On Jan. 23, production began on Marvel's next enormous ensemble franchise film, Avengers: Infinity War. To spread the word, a preview video was released, highlighting some of the plot points, actors, and imagery that fans can anticipate seeing in 2018 when the movie hits the big screen. But watching the first look video, my focus was on something else: the fact that even with this new movie, the whole Avengers universe created by Marvel Studios still feels like a world dominated entirely by men.
First off, all of the actors featured in the promo are men: Robert Downey Jr., Chris Pratt, and relative newcomer Tom Holland as Spider-Man. Along with those three actors, the film's producer, directors, and screenwriters, all of whom are male, each get a few moments to explain their processes, roles in making the film, and how they're shaping this latest piece in the Avengers saga. It's interesting stuff, but the fact that it's entirely men seen in this promo, with dude after dude talking about the movie, dampened the excitement I had upon opening up the preview video.
That said, there's no way to know how predominantly Avengers: Infinity War will feature women based solely on a promo. The movie has been in pre-production for years now, and the script could easily feature more female voices. Besides, it makes sense that the promo would choose to feature men like Downey Jr., as he and the franchise's other male stars, director, writers, and producers are well-known and intensely popular with fans.
But even so, it's still frustrating that the Avengers promo didn't put any of its female characters front and center along with the guys. Would it have been so hard for the promo to include Scarlett Johansson, who plays the much-beloved Black Widow in the series? How about Elizabeth Olsen, who plays the fierce and compelling Scarlet Witch? Nabbing one of the series' few female lead players to co-star in the promo would've made the whole preview seem less like a bros' club.
And, unfortunately, the issue isn't limited to this Avengers promo. As The Hollywood Reporter recently pointed out, Zoe Saldana's Gamora is the only character without any lines of dialogue in the first three trailers for this summer's upcoming Guardians of the Galaxy 2. Add that to the fact that Gamora also didn't have any lines of dialogue in the first two trailers for the original Guardians film, and it seems to me like marvel is ignoring its female characters.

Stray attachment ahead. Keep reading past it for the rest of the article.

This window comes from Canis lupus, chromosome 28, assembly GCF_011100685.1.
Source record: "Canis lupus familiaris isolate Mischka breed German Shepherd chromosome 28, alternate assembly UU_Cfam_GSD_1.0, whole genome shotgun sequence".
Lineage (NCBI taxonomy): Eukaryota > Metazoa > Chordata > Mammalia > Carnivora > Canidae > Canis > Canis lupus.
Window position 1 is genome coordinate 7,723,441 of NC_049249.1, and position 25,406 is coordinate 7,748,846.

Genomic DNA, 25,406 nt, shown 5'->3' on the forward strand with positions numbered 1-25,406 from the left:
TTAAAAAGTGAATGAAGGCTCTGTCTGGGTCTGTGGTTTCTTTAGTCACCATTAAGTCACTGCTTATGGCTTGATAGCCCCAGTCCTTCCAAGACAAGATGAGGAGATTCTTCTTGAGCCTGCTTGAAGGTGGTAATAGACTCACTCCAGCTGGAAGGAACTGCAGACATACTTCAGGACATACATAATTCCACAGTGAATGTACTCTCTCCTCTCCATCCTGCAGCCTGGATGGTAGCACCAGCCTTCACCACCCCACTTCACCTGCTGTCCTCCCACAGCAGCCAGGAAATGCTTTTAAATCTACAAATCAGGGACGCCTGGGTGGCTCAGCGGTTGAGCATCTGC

And that concern isn't exactly new. There was the whole issue of Black Widow not being included in any of the original Avengers merchandising, such as in toy packs or on clothing, and a similar problem with merch happened with Gamora when Guardians of the Galaxy was released, spawning the hashtag #WheresGamora. (In 2015, Disney Consumer Products told Vanity Fair in response to the backlash that “Black Widow is a staple in the Marvel Universe with a robust consumer products program. Tied to the release of Avengers: Age of Ultron, Marvel has over 60 Black Widow SKUS across diverse categories such as Hot Wheels, action figures, video games, t-shirts, costumes and collectibles, with even more products available for back to school and Halloween.” That same year, Guardians' director James Gunn said in a Facebook Q&A that he had "a big conversation about this yesterday with one of my producers at Marvel about trying to make sure that Gamora is represented more in all the Guardians toys, but especially in the clothing and bedsheets and all that stuff. I think it’s really important.”)
After a few years of criticism now, one would like to think that Marvel would incorporate more women into its movies' marketing and promotion, but that's just not the case. And look, I realize that huge, big-budget movies take years and years to make, and that adding women into the picture isn't something that can happen overnight. But the fact of the matter is, the absence of women in Marvel's promotional material is epically frustrating.
And yes, the Brie Larson-starring Captain Marvel is coming soon, marking the first female-led film for the studio, but that's just one movie out of a planned 23-film, three-phase universe. And though fans have been promised a female director for Captain Marvel, one still hasn't been hired, nor has a woman been chosen to helm any of the male-dominated Marvel films. Additionally, the whole MCU has had only one female producer in Amy Pascal for Spider-Man: Homecoming, and one female screenwriter so far in Guardians of the Galaxy's Nicole Perlman. Thankfully, Inside Out writer Meg LeFauve has joined Perlman to write Captain Marvel, so at least a second is on the way.
But while it's important to hire women to write and direct female-led films, it's also just as important to represent women in the movies' casts and promotional materials, too. Trailers and teaser videos are the first face of Marvel movies fans see, and it's disapponting that the myriad of female comic book characters around are getting the short end of the stick in the MCU. The criticism of Marvel's male-dominated world and campaigning from fans to add more women into the mix have been going on for years, but progress seems seriously slow, and the Avengers: Infinity War first look promo feels like another straw on the camel's back. Hopefully, the film, as well as Guardians of the Galaxy 2, which will feature a new female character, won't be as male-dominated as they seem, and Marvel will soon break free of this unfortunate boys' club.